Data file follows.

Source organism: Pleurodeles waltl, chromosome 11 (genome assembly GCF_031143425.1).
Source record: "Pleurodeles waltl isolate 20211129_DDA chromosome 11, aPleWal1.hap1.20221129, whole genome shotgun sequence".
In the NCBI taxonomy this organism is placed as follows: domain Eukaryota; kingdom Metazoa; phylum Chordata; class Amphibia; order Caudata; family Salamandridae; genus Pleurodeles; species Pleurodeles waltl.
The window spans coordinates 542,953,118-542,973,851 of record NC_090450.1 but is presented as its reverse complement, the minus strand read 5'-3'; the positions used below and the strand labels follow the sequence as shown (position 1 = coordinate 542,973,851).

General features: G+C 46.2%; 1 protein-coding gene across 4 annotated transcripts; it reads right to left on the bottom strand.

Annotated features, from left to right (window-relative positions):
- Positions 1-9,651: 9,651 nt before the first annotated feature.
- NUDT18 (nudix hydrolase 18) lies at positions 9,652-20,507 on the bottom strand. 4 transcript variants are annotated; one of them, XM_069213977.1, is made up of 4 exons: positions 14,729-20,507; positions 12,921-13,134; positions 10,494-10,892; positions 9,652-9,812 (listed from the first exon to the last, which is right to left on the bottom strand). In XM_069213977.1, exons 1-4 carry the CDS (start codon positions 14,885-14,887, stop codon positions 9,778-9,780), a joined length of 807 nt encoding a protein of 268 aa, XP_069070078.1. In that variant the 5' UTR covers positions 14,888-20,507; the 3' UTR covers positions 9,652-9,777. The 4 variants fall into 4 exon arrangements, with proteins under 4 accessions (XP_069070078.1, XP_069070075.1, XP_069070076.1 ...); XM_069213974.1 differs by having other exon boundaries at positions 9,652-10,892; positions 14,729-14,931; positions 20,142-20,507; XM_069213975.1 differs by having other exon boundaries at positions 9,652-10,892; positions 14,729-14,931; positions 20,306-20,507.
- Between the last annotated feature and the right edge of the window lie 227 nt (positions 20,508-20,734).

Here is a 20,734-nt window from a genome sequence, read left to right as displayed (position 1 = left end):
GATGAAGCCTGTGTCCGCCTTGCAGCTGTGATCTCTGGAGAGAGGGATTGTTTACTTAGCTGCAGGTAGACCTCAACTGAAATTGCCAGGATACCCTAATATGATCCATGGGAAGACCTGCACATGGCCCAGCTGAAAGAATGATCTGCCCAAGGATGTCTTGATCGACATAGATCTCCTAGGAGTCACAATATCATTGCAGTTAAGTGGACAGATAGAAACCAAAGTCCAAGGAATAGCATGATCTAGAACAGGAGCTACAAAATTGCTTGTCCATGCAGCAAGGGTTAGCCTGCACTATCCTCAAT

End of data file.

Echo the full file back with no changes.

Source organism: Pleurodeles waltl, chromosome 11 (genome assembly GCF_031143425.1).
Source record: "Pleurodeles waltl isolate 20211129_DDA chromosome 11, aPleWal1.hap1.20221129, whole genome shotgun sequence".
In the NCBI taxonomy this organism is placed as follows: domain Eukaryota; kingdom Metazoa; phylum Chordata; class Amphibia; order Caudata; family Salamandridae; genus Pleurodeles; species Pleurodeles waltl.
The window spans coordinates 542,953,118-542,973,851 of record NC_090450.1 but is presented as its reverse complement, the minus strand read 5'-3'; the positions used below and the strand labels follow the sequence as shown (position 1 = coordinate 542,973,851).

General features: G+C 46.2%; 1 protein-coding gene across 4 annotated transcripts; it reads right to left on the bottom strand.

Annotated features, from left to right (window-relative positions):
- Positions 1-9,651: 9,651 nt before the first annotated feature.
- NUDT18 (nudix hydrolase 18) lies at positions 9,652-20,507 on the bottom strand. 4 transcript variants are annotated; one of them, XM_069213977.1, is made up of 4 exons: positions 14,729-20,507; positions 12,921-13,134; positions 10,494-10,892; positions 9,652-9,812 (listed from the first exon to the last, which is right to left on the bottom strand). In XM_069213977.1, exons 1-4 carry the CDS (start codon positions 14,885-14,887, stop codon positions 9,778-9,780), a joined length of 807 nt encoding a protein of 268 aa, XP_069070078.1. In that variant the 5' UTR covers positions 14,888-20,507; the 3' UTR covers positions 9,652-9,777. The 4 variants fall into 4 exon arrangements, with proteins under 4 accessions (XP_069070078.1, XP_069070075.1, XP_069070076.1 ...); XM_069213974.1 differs by having other exon boundaries at positions 9,652-10,892; positions 14,729-14,931; positions 20,142-20,507; XM_069213975.1 differs by having other exon boundaries at positions 9,652-10,892; positions 14,729-14,931; positions 20,306-20,507.
- Between the last annotated feature and the right edge of the window lie 227 nt (positions 20,508-20,734).

Here is a 20,734-nt window from a genome sequence, read left to right as displayed (position 1 = left end):
GATGAAGCCTGTGTCCGCCTTGCAGCTGTGATCTCTGGAGAGAGGGATTGTTTACTTAGCTGCAGGTAGACCTCAACTGAAATTGCCAGGATACCCTAATATGATCCATGGGAAGACCTGCACATGGCCCAGCTGAAAGAATGATCTGCCCAAGGATGTCTTGATCGACATAGATCTCCTAGGAGTCACAATATCATTGCAGTTAAGTGGACAGATAGAAACCAAAGTCCAAGGAATAGCATGATCTAGAACAGGAGCTACAAAATTGCTTGTCCATGCAGCAAGGGTTAGCCTGCACTATCCTCAAT